“I think not.” The boy, Tlaloc, pointed at the agent and lightning fried the man before he could fire off any shots. “Come,” he said to Robert. “We must hurry.” He went to the agent’s truck, now dented in the front, but otherwise in working condition despite the crash. “You’re too slow,” he said.

“I’m hurt,” said Rob. “My back-“

“Pathetic.” The pain in his back was suddenly gone. “Get in the car,” said the boy.

Rob unwillingly got into the driver’s seat, and they were off again.

Help is coming he thought. That’s what the agent said. Backup is coming. That meant all he had to do was wait it out and not get shot.

“We’re running out of time,” the boy said. “I can feel them approaching. Drive faster.”

Rob did, but he didn’t go to the hospital. He took the most roundabout, meandering, circular path he could think of. All he had to do was wait this out. The men in black guys would get there and they’d take care of everything. They would-


Rob hit the brakes so hard, he thought he might’ve gotten another dose of whiplash.

“What?” he said.

The boy was already out the door.

“Hello,” he called.

It took a second for Rob to see who he was talking to. It was a young girl, probably fourteen or fifteen, sitting against a wall. She was lethargic. Maybe she was sick, probably she was wasted.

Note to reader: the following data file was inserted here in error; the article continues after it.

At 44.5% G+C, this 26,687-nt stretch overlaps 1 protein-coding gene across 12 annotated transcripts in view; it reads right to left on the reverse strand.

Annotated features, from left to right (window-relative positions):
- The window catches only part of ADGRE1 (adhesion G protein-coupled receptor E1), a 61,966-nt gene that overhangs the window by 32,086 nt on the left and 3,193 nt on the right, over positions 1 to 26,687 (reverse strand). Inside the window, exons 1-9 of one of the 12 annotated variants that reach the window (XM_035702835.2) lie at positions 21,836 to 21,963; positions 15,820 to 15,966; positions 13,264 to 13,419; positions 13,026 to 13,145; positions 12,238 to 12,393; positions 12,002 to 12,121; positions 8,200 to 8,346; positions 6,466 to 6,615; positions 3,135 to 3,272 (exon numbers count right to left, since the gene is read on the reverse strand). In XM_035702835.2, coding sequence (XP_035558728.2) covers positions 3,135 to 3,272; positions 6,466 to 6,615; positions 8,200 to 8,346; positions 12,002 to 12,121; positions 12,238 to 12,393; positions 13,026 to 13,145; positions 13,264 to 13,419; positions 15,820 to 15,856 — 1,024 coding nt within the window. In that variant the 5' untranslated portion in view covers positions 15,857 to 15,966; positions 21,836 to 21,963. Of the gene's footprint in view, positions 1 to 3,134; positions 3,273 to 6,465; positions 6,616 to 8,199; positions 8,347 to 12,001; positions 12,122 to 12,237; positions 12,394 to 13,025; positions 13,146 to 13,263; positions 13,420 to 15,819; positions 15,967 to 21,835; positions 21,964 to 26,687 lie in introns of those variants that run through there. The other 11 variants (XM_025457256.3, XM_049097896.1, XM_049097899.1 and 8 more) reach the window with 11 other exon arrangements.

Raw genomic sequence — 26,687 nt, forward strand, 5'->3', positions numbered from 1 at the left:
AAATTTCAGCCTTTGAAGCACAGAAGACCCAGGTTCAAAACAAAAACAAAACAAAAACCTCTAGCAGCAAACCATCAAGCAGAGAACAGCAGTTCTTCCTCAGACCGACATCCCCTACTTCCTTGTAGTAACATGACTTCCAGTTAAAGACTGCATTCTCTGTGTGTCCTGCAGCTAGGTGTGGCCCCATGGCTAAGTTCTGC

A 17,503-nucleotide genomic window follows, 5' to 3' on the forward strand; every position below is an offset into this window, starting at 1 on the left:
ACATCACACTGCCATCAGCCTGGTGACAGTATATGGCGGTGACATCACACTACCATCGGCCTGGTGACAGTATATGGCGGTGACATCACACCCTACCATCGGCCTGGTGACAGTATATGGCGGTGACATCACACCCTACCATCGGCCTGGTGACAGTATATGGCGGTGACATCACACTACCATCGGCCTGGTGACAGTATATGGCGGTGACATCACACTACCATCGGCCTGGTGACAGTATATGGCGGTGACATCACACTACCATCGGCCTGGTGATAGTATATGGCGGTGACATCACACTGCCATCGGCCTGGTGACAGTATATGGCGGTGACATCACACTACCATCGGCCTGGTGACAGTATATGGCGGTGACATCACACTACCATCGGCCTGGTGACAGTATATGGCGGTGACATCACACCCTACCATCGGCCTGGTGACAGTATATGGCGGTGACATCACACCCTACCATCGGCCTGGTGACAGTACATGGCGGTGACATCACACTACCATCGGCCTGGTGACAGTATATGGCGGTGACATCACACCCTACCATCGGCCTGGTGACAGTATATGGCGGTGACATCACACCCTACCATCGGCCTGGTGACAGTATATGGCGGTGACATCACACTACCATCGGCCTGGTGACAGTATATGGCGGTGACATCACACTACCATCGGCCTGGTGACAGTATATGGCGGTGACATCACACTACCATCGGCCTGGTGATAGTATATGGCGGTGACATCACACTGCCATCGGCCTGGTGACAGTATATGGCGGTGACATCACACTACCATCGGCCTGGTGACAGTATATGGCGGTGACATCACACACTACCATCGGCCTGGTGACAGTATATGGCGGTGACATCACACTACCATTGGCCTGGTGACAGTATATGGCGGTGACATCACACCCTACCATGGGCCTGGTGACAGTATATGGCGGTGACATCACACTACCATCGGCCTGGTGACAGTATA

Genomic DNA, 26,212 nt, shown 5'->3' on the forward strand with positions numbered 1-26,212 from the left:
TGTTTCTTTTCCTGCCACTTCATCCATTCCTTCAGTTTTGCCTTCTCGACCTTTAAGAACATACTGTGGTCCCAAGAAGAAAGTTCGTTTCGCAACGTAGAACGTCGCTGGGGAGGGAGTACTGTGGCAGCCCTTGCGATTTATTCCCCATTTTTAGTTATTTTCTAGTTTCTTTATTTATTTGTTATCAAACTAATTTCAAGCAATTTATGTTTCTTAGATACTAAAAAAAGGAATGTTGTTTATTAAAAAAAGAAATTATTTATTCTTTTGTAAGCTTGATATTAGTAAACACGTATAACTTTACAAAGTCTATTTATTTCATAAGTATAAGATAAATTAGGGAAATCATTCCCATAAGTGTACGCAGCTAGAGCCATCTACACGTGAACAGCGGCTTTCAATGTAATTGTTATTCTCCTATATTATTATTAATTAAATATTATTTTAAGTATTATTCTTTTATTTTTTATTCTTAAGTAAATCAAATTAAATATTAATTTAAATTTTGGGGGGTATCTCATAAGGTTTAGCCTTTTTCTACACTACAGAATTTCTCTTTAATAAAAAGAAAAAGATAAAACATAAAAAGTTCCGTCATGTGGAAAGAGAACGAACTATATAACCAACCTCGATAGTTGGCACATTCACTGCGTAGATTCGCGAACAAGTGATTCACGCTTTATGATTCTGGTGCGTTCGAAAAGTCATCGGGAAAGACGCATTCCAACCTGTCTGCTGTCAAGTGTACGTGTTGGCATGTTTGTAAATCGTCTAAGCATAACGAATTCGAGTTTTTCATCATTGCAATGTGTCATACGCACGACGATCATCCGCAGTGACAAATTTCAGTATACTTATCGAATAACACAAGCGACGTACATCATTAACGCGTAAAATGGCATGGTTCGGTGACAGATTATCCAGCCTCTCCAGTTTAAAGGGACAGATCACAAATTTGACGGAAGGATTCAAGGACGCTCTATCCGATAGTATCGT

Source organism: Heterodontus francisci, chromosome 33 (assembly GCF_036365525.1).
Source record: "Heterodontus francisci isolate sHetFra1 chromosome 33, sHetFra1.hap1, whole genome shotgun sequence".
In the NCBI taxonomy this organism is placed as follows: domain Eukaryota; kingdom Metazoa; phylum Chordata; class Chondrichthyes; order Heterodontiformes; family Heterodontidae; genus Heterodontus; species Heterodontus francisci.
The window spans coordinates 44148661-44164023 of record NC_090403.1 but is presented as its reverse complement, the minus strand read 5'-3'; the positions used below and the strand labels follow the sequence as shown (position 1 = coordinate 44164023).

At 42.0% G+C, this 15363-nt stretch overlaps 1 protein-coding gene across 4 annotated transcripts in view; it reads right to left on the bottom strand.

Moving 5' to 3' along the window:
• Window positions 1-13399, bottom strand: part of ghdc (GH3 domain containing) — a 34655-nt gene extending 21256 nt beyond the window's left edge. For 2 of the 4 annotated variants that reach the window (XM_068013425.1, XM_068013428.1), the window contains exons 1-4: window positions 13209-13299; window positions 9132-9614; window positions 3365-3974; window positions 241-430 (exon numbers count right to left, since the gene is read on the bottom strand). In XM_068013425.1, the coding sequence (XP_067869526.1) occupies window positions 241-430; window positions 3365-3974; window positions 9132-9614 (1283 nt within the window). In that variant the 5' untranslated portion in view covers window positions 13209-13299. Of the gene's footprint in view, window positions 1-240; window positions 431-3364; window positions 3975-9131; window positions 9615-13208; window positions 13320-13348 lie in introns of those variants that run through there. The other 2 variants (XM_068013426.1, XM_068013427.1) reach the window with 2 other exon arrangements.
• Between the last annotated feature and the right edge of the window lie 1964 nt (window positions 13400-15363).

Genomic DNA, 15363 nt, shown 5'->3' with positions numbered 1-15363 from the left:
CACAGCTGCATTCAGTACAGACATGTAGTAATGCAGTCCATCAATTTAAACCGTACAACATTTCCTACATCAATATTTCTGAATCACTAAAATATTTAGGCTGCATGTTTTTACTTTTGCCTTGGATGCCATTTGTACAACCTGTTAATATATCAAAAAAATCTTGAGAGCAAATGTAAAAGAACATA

“Bring her to me.”

“No,” said Rob.

The boy looked at him, face completely emotionless. Rob struggled not to move. Muscles strained and tensed hard enough to hurt.

The boy rolled his eyes. “Fine,” he said. The pull on Rob stopped. “I’ll do it myself.”

“Don’t!” Robert grabbed the boy’s arm. It felt the way Rob imagined an eel would feel: cold, wet, and slick, despite the fact that it looked completely dry. The boy slipped out of his grip and backed away.

"You will not interfere." The voice was no longer the voice of a man. The voice was that of something big. Something deep and old and terrible and great and absolutely horrifying. The words were spoken matter-of-factly, and the sheer weight behind them, the force in the voice, held Rob frozen in his place.

"This goes far beyond what you could possibly imagine."